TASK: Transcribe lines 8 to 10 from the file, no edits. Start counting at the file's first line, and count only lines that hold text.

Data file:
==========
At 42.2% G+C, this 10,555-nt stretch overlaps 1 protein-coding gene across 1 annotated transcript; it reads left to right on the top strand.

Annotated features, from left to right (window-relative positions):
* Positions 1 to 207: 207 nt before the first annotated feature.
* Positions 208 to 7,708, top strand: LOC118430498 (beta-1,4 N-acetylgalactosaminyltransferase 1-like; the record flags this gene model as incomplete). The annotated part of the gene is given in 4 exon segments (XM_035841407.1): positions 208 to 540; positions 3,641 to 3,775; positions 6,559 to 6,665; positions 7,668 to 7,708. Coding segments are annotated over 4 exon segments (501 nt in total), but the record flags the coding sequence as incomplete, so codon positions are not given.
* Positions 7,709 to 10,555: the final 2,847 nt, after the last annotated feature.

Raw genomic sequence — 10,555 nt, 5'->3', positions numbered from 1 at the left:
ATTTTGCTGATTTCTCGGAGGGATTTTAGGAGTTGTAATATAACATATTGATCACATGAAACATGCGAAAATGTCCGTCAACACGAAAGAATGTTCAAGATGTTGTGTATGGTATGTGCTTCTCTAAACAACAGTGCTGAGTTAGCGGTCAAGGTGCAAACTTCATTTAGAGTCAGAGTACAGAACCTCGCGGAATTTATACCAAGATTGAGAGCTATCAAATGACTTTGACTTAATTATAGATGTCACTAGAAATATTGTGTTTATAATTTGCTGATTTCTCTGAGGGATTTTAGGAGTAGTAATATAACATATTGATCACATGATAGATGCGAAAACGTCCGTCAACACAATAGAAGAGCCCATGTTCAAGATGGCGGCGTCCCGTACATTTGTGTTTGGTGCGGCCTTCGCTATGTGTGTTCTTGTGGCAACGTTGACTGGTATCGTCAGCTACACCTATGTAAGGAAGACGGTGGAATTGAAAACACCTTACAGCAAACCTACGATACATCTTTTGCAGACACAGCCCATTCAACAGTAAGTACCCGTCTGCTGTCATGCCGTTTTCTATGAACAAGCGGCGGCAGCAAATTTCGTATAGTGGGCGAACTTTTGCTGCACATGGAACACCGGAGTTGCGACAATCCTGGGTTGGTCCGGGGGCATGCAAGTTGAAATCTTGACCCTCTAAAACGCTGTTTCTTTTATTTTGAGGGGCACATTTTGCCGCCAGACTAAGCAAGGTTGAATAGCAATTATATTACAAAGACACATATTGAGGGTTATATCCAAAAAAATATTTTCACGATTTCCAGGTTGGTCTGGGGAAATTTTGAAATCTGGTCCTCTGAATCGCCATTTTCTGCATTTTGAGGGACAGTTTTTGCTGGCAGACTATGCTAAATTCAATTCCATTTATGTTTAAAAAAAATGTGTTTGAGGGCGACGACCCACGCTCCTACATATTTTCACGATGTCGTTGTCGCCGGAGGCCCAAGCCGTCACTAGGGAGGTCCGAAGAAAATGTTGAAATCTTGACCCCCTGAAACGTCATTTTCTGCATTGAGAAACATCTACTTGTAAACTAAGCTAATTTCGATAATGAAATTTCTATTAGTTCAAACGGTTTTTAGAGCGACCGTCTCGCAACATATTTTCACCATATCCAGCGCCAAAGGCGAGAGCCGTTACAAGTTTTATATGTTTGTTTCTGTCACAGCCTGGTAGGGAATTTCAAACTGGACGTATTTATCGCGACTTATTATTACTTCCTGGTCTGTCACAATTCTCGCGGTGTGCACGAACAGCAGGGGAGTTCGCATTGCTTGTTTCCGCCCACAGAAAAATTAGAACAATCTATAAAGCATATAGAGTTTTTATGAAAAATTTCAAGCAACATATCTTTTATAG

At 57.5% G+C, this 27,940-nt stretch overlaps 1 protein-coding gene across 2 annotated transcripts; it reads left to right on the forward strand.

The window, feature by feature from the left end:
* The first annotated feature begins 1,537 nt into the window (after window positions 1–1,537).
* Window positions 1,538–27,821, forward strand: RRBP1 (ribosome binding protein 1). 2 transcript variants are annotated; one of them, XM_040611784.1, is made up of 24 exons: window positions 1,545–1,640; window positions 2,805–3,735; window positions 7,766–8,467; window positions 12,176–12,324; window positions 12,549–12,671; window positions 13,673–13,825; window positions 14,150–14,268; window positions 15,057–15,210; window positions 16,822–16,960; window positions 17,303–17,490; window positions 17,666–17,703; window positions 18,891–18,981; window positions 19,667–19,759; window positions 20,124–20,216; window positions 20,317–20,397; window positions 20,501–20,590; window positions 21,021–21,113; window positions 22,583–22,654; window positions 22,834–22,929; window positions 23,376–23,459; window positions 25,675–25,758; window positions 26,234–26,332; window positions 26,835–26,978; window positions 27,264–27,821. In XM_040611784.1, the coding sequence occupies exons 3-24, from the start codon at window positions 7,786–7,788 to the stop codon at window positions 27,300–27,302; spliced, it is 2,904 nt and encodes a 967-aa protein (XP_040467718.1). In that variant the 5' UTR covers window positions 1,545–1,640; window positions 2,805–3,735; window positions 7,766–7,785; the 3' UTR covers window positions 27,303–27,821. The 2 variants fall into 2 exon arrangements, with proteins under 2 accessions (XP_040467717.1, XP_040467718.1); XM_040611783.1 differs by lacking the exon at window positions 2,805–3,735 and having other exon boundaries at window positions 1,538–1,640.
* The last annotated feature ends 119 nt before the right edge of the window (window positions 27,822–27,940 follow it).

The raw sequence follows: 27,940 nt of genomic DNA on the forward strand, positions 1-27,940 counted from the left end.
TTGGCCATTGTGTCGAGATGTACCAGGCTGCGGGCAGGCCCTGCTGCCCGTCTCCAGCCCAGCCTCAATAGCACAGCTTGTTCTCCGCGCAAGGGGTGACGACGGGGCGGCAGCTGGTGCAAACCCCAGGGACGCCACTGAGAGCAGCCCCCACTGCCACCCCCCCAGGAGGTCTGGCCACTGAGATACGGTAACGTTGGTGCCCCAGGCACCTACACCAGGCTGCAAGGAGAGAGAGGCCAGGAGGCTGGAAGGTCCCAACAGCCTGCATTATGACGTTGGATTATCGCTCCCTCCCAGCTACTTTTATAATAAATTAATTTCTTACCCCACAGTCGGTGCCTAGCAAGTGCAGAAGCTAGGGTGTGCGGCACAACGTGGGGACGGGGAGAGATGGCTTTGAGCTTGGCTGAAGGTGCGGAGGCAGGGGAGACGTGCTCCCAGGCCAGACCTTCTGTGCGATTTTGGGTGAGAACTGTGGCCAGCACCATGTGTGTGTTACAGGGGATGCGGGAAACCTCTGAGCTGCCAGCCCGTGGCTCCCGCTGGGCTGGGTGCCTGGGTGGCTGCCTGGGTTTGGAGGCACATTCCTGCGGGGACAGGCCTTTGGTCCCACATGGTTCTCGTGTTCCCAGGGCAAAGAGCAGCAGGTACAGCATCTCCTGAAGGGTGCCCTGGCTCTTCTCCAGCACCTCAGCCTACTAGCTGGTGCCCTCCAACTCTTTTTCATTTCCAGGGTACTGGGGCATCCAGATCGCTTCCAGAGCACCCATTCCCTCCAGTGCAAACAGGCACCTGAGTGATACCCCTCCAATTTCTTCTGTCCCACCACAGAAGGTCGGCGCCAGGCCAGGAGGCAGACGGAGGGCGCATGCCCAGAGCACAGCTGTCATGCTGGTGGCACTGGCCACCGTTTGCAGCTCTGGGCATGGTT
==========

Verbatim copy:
At 57.5% G+C, this 27,940-nt stretch overlaps 1 protein-coding gene across 2 annotated transcripts; it reads left to right on the forward strand.

The window, feature by feature from the left end:
* The first annotated feature begins 1,537 nt into the window (after window positions 1–1,537).